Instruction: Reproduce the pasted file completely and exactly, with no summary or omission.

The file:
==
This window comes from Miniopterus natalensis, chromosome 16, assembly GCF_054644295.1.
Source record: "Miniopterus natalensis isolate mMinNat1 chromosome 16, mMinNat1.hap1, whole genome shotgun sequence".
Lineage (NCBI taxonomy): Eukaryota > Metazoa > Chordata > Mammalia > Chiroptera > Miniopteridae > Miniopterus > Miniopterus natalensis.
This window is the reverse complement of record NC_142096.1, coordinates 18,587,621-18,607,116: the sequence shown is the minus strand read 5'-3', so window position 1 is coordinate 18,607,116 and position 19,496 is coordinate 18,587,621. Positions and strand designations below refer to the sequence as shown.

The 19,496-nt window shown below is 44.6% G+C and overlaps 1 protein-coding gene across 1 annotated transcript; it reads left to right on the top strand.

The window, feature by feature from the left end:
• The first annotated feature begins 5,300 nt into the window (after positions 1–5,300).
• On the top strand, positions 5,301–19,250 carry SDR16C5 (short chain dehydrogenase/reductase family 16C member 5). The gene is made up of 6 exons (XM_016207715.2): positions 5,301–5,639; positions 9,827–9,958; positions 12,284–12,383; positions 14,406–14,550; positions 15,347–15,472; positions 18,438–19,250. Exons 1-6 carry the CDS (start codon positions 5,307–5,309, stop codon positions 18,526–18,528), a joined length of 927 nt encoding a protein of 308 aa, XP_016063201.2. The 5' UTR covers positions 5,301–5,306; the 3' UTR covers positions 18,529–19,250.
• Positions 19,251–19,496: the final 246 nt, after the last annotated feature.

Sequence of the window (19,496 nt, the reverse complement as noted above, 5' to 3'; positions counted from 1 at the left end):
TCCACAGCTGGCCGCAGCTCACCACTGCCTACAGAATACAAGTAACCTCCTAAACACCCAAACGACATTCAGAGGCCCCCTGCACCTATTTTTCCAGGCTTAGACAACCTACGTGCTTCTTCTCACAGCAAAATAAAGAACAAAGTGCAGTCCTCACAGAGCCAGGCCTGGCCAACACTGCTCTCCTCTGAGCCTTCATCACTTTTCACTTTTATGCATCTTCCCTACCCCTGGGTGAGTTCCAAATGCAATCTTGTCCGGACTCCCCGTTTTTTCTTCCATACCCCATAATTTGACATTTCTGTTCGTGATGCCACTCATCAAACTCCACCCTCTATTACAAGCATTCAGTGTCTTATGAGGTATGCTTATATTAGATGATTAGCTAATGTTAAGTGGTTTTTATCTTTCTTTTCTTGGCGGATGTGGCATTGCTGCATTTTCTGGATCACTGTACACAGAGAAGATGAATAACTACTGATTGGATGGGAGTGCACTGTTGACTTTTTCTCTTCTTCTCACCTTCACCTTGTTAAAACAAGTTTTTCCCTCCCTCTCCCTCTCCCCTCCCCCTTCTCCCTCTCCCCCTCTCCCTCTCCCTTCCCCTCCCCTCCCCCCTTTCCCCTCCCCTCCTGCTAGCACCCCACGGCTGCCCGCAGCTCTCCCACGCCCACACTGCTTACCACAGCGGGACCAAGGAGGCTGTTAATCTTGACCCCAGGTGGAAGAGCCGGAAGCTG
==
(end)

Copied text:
This window comes from Miniopterus natalensis, chromosome 16, assembly GCF_054644295.1.
Source record: "Miniopterus natalensis isolate mMinNat1 chromosome 16, mMinNat1.hap1, whole genome shotgun sequence".
Lineage (NCBI taxonomy): Eukaryota > Metazoa > Chordata > Mammalia > Chiroptera > Miniopteridae > Miniopterus > Miniopterus natalensis.
This window is the reverse complement of record NC_142096.1, coordinates 18,587,621-18,607,116: the sequence shown is the minus strand read 5'-3', so window position 1 is coordinate 18,607,116 and position 19,496 is coordinate 18,587,621. Positions and strand designations below refer to the sequence as shown.

The 19,496-nt window shown below is 44.6% G+C and overlaps 1 protein-coding gene across 1 annotated transcript; it reads left to right on the top strand.

The window, feature by feature from the left end:
• The first annotated feature begins 5,300 nt into the window (after positions 1–5,300).
• On the top strand, positions 5,301–19,250 carry SDR16C5 (short chain dehydrogenase/reductase family 16C member 5). The gene is made up of 6 exons (XM_016207715.2): positions 5,301–5,639; positions 9,827–9,958; positions 12,284–12,383; positions 14,406–14,550; positions 15,347–15,472; positions 18,438–19,250. Exons 1-6 carry the CDS (start codon positions 5,307–5,309, stop codon positions 18,526–18,528), a joined length of 927 nt encoding a protein of 308 aa, XP_016063201.2. The 5' UTR covers positions 5,301–5,306; the 3' UTR covers positions 18,529–19,250.
• Positions 19,251–19,496: the final 246 nt, after the last annotated feature.

Sequence of the window (19,496 nt, the reverse complement as noted above, 5' to 3'; positions counted from 1 at the left end):
TCCACAGCTGGCCGCAGCTCACCACTGCCTACAGAATACAAGTAACCTCCTAAACACCCAAACGACATTCAGAGGCCCCCTGCACCTATTTTTCCAGGCTTAGACAACCTACGTGCTTCTTCTCACAGCAAAATAAAGAACAAAGTGCAGTCCTCACAGAGCCAGGCCTGGCCAACACTGCTCTCCTCTGAGCCTTCATCACTTTTCACTTTTATGCATCTTCCCTACCCCTGGGTGAGTTCCAAATGCAATCTTGTCCGGACTCCCCGTTTTTTCTTCCATACCCCATAATTTGACATTTCTGTTCGTGATGCCACTCATCAAACTCCACCCTCTATTACAAGCATTCAGTGTCTTATGAGGTATGCTTATATTAGATGATTAGCTAATGTTAAGTGGTTTTTATCTTTCTTTTCTTGGCGGATGTGGCATTGCTGCATTTTCTGGATCACTGTACACAGAGAAGATGAATAACTACTGATTGGATGGGAGTGCACTGTTGACTTTTTCTCTTCTTCTCACCTTCACCTTGTTAAAACAAGTTTTTCCCTCCCTCTCCCTCTCCCCTCCCCCTTCTCCCTCTCCCCCTCTCCCTCTCCCTTCCCCTCCCCTCCCCCCTTTCCCCTCCCCTCCTGCTAGCACCCCACGGCTGCCCGCAGCTCTCCCACGCCCACACTGCTTACCACAGCGGGACCAAGGAGGCTGTTAATCTTGACCCCAGGTGGAAGAGCCGGAAGCTG